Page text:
Making Minimalism Your Own

I'm so thrilled to have a fellow minimalist guest blogging for us today.  Please welcome Sasha Ayad to the Mindi Zone community. Here's Sasha...

A friend invited me over recently to spend some time together while she was home-bound with her new twins. As we both surveyed the mountainous valley of pink and blue baby toys in the living room, she brought up the topic of my blog. Sighing with exasperation, she said, “I like idea of having less stuff, but how can we be  minimalists with all this around.”

I know a lot of people feel this way about other things in their life - it could be shoes, electronics, or furniture. They’ve looked at someone else’s version of minimalism: giving away five pairs of jeans so you only have one? They've thought, "that’s too extreme and maybe I can't do this."

But before you get discouraged by a lifestyle that seems so restrictive, think of minimalism as a process, and not a set goal. It’s a way of approaching your life, which is constantly changing. So minimalism has to be a fluid and adaptable philosophy.

I don’t have to emulate anyone else. As a minimalist, I consume thoughtfully and strive to live with less waste, excess, and clutter. I also make room for the things which bring me fulfillment and joy.

So you want to create a minimalist life that’s realistic, flexible, and most importantly, individualized for you? Consider this:

1. Do your possessions reflect how you actually spend your time?

Several months ago, I bought a ton of seamstress paraphernalia, thinking I could devote hours a day to creating a new wardrobe. As it turns out, I only use my sewing machine and a few colors of thread to make alterations every now and then. I could have done without most of these sewing gadgets. On the other hand, dancing is the highlight of my week. Being in a dance troupe, I own glittery makeup, hair extensions, and several costumes. And that’s ok.

2. Double the trouble, or double the joy?

Do you alternate between two pairs of gym shoes? If that works for you, don’t rush to get rid of a pair. This is the double function dilemma. Here’s a personal example: I love to cook, and of course, have more kitchen appliances than some minimalists probably do. When I was paring down, I got rid of my food processor, even though I had used it several times a week for at least 6 years. I thought that having a Blendtec would be an adequate substitute. Well, it’s not. There have been several meals I’ve tried to cook since pitching my food processor: I’ve wasted time and energy fumbling with my blender when my old food processor would have done a better job in half the time. If you use it often, just keep it.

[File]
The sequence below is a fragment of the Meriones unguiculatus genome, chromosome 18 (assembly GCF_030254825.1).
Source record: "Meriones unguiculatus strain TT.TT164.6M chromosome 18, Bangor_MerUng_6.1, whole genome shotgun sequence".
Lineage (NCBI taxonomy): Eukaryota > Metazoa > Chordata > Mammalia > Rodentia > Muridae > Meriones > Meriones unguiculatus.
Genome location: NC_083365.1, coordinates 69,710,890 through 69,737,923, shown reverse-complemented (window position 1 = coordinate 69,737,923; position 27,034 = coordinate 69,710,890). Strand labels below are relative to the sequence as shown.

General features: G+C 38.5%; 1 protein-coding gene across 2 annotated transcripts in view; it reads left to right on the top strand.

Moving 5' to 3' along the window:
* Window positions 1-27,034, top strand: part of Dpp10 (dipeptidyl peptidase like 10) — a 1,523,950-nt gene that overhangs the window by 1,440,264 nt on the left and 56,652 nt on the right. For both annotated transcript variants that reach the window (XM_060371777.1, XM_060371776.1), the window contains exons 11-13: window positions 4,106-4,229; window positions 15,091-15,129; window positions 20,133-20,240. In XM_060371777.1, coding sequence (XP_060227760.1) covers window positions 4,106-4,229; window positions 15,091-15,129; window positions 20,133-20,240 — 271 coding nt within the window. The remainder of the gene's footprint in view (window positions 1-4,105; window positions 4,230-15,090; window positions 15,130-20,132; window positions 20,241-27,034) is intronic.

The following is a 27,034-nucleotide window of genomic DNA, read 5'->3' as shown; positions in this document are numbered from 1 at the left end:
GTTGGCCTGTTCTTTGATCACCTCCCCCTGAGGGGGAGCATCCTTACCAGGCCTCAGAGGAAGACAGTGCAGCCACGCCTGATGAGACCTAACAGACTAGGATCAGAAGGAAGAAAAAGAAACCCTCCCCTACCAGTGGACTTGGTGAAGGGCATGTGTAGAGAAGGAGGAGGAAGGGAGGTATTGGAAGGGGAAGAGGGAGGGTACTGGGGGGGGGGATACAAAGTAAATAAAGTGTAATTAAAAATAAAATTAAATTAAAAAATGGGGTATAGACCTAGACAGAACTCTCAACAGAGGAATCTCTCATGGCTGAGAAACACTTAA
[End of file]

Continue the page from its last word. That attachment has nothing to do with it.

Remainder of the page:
3. Variety and options make life interesting.

I don't know about you, but I don’t like to wear the exact same thing every day. And I avoid the one-pair-of-jeans conundrum by being creative and experimenting with different styles. However, I did get rid of at least 60% of my clothes. It’s a lot easier to put together fun outfits when my closet isn’t overflowing with millions of options. This is true for every aspect of your life: find a balance between variety and simplicity.

4. Think outside the box. Literally.

Being a minimalist isn’t limited to your material possessions. You can change the way you eat, unwind, and spend time with others. While chatting with friends at dinner, do you glance down at your iPhone’s Facebook feed every few minutes? Are you in a relationship, devoting your time to someone who drains your emotional energy? What about your schedule? Have you said yes to more commitments than you care to make?

“I got rid of so many baby clothes the other day!,” my once-exasperated friend proclaimed over lunch last Wednesday. She had gone through drawers full of mini-people clothes that the twins had outgrown in a matter of weeks. She cleaned out most of her house and organized several neat piles: for donation, selling, and recycling. Now that babies are bigger and can walk, they were able to “help” by destroying the piles as they saw fit. While she may not feel ready to stake claim and call herself a “minimalist,” she’s found ways to make minimalism work for her and her family. And they're enjoying the process along the way. Perfect.


Sasha Ayad
Sasha Ayad

Sasha is a blogger, minimalist, therapist, dancer, fitness enthusiast, and aspiring vegan. On her blog, loveminimalist, she writes about her own adventures in minimalism: sometimes successful, often difficult, and always enriching.

A practicing therapist with a Master’s in Counseling Psychology, Sasha offers a nuanced perspective on minimalism and its impact on people’s emotional and psychological health. She explores how relationships, culture and gender influence our pursuit of a simpler life, highlighting topics often overlooked in the simplicity blogosphere. Sasha believes we can all make room for the best things in life, offering practical advice and encouraging everyone to embrace a flexible approach to minimalism.